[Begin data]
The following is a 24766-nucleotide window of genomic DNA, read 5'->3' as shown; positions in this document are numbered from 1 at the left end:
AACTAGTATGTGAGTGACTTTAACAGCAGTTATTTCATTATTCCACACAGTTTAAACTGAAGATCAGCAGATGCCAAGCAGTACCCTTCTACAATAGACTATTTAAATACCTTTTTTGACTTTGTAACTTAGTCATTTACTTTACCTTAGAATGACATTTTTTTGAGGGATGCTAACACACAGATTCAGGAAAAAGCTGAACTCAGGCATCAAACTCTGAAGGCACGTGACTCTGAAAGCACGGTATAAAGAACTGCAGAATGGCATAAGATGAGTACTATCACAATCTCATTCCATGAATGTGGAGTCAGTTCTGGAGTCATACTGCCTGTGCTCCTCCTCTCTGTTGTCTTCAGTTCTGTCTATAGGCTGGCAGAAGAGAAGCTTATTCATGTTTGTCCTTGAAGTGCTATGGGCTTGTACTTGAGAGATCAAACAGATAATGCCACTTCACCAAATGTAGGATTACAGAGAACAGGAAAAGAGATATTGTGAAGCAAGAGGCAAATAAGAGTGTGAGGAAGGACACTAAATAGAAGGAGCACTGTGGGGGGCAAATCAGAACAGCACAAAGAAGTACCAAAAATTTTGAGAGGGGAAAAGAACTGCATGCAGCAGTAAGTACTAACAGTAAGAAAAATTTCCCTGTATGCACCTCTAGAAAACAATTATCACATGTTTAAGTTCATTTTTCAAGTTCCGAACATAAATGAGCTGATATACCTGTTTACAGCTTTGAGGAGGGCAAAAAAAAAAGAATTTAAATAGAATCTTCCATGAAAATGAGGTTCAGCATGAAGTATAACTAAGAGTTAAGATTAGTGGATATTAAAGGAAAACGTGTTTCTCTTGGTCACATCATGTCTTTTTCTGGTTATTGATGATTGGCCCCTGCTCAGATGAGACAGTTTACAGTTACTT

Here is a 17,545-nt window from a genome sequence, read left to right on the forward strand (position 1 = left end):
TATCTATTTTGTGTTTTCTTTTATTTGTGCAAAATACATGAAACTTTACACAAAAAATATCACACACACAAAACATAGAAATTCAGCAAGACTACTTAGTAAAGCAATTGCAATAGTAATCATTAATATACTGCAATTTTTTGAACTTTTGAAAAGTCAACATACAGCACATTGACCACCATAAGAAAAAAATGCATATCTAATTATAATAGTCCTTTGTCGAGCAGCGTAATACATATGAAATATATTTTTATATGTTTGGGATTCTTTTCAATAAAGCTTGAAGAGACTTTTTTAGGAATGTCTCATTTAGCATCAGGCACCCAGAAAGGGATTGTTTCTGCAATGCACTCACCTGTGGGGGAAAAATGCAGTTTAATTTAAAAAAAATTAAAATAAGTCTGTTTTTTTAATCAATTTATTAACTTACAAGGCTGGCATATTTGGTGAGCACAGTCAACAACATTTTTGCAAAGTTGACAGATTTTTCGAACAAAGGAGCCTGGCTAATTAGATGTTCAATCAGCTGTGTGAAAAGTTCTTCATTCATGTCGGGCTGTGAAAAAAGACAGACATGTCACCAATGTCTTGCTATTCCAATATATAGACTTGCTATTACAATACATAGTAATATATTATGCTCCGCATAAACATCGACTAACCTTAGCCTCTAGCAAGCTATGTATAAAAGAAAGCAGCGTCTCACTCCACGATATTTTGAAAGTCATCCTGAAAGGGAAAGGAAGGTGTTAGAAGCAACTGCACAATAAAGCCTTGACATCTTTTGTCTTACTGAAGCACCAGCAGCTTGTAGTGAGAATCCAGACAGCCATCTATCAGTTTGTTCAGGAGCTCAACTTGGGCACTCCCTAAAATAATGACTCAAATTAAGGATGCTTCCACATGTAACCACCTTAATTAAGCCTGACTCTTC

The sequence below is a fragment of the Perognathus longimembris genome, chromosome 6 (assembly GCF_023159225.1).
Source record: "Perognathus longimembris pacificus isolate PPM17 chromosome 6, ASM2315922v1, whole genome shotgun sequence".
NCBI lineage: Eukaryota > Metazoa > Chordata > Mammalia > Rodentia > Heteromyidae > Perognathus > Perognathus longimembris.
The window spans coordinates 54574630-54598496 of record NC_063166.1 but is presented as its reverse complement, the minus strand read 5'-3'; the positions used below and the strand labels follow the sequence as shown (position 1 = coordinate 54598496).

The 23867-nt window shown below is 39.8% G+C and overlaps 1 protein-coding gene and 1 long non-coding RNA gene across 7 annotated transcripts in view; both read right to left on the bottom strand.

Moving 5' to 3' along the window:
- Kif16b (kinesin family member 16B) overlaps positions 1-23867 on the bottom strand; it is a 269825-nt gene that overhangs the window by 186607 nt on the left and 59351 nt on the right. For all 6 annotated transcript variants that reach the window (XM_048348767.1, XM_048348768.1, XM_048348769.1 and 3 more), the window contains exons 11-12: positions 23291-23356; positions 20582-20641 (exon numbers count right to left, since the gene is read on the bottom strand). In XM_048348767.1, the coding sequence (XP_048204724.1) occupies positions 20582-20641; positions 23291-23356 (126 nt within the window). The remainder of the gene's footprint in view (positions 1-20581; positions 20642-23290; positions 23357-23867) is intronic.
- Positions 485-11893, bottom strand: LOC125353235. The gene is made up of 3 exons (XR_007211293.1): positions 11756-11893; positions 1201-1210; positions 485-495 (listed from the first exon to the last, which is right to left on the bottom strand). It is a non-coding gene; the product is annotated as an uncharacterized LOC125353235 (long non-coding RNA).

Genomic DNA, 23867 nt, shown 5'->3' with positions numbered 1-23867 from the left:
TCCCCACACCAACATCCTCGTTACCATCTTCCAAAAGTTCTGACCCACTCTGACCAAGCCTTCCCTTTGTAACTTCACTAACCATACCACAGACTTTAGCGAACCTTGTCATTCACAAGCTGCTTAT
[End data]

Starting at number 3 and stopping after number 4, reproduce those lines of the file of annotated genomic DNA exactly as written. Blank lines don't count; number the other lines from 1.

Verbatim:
Here is a 17,545-nt window from a genome sequence, read left to right on the forward strand (position 1 = left end):
TATCTATTTTGTGTTTTCTTTTATTTGTGCAAAATACATGAAACTTTACACAAAAAATATCACACACACAAAACATAGAAATTCAGCAAGACTACTTAGTAAAGCAATTGCAATAGTAATCATTAATATACTGCAATTTTTTGAACTTTTGAAAAGTCAACATACAGCACATTGACCACCATAAGAAAAAAATGCATATCTAATTATAATAGTCCTTTGTCGAGCAGCGTAATACATATGAAATATATTTTTATATGTTTGGGATTCTTTTCAATAAAGCTTGAAGAGACTTTTTTAGGAATGTCTCATTTAGCATCAGGCACCCAGAAAGGGATTGTTTCTGCAATGCACTCACCTGTGGGGGAAAAATGCAGTTTAATTTAAAAAAAATTAAAATAAGTCTGTTTTTTTAATCAATTTATTAACTTACAAGGCTGGCATATTTGGTGAGCACAGTCAACAACATTTTTGCAAAGTTGACAGATTTTTCGAACAAAGGAGCCTGGCTAATTAGATGTTCAATCAGCTGTGTGAAAAGTTCTTCATTCATGTCGGGCTGTGAAAAAAGACAGACATGTCACCAATGTCTTGCTATTCCAATATATAGACTTGCTATTACAATACATAGTAATATATTATGCTCCGCATAAACATCGACTAACCTTAGCCTCTAGCAAGCTATGTATAAAAGAAAGCAGCGTCTCACTCCACGATATTTTGAAAGTCATCCTGAAAGGGAAAGGAAGGTGTTAGAAGCAACTGCACAATAAAGCCTTGACATCTTTTGTCTTACTGAAGCACCAGCAGCTTGTAGTGAGAATCCAGACAGCCATCTATCAGTTTGTTCAGGAGCTCAACTTGGGCACTCCCTAAAATAATGACTCAAATTAAGGATGCTTCCACATGTAACCACCTTAATTAAGCCTGACTCTTC